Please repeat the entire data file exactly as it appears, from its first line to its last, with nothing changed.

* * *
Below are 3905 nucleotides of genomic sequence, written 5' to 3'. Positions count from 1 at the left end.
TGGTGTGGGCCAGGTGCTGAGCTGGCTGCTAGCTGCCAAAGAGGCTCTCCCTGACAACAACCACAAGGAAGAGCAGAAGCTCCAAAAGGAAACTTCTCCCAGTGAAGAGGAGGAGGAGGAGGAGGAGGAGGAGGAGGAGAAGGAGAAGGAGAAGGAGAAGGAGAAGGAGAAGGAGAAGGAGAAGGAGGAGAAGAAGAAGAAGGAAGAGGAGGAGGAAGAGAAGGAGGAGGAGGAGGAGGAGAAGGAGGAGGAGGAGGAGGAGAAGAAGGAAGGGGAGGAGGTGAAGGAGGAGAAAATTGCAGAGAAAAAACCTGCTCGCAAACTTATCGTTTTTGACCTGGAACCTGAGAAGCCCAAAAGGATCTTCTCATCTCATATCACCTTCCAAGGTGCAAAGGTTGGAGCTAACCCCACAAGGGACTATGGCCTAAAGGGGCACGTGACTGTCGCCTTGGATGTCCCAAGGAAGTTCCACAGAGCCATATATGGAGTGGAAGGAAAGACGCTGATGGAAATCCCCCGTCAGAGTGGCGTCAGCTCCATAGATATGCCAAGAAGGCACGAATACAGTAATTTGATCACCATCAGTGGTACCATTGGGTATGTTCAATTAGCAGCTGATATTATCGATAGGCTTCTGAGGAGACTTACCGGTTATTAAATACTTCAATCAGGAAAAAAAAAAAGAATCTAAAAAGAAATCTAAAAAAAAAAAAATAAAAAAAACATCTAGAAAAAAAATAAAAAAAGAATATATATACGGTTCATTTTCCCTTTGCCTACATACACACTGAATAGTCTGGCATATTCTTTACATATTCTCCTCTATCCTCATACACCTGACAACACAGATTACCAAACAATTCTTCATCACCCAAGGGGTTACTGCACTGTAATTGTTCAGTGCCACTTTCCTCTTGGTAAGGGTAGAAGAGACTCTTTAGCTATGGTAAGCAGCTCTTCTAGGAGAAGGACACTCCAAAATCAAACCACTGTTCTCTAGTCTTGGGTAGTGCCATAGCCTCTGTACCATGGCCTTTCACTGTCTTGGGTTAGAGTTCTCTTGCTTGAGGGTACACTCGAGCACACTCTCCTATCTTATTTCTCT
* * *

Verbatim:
Below are 3905 nucleotides of genomic sequence, written 5' to 3'. Positions count from 1 at the left end.
TGGTGTGGGCCAGGTGCTGAGCTGGCTGCTAGCTGCCAAAGAGGCTCTCCCTGACAACAACCACAAGGAAGAGCAGAAGCTCCAAAAGGAAACTTCTCCCAGTGAAGAGGAGGAGGAGGAGGAGGAGGAGGAGGAGGAGAAGGAGAAGGAGAAGGAGAAGGAGAAGGAGAAGGAGAAGGAGAAGGAGGAGAAGAAGAAGAAGGAAGAGGAGGAGGAAGAGAAGGAGGAGGAGGAGGAGGAGAAGGAGGAGGAGGAGGAGGAGAAGAAGGAAGGGGAGGAGGTGAAGGAGGAGAAAATTGCAGAGAAAAAACCTGCTCGCAAACTTATCGTTTTTGACCTGGAACCTGAGAAGCCCAAAAGGATCTTCTCATCTCATATCACCTTCCAAGGTGCAAAGGTTGGAGCTAACCCCACAAGGGACTATGGCCTAAAGGGGCACGTGACTGTCGCCTTGGATGTCCCAAGGAAGTTCCACAGAGCCATATATGGAGTGGAAGGAAAGACGCTGATGGAAATCCCCCGTCAGAGTGGCGTCAGCTCCATAGATATGCCAAGAAGGCACGAATACAGTAATTTGATCACCATCAGTGGTACCATTGGGTATGTTCAATTAGCAGCTGATATTATCGATAGGCTTCTGAGGAGACTTACCGGTTATTAAATACTTCAATCAGGAAAAAAAAAAAGAATCTAAAAAGAAATCTAAAAAAAAAAAAATAAAAAAAACATCTAGAAAAAAAATAAAAAAAGAATATATATACGGTTCATTTTCCCTTTGCCTACATACACACTGAATAGTCTGGCATATTCTTTACATATTCTCCTCTATCCTCATACACCTGACAACACAGATTACCAAACAATTCTTCATCACCCAAGGGGTTACTGCACTGTAATTGTTCAGTGCCACTTTCCTCTTGGTAAGGGTAGAAGAGACTCTTTAGCTATGGTAAGCAGCTCTTCTAGGAGAAGGACACTCCAAAATCAAACCACTGTTCTCTAGTCTTGGGTAGTGCCATAGCCTCTGTACCATGGCCTTTCACTGTCTTGGGTTAGAGTTCTCTTGCTTGAGGGTACACTCGAGCACACTCTCCTATCTTATTTCTCT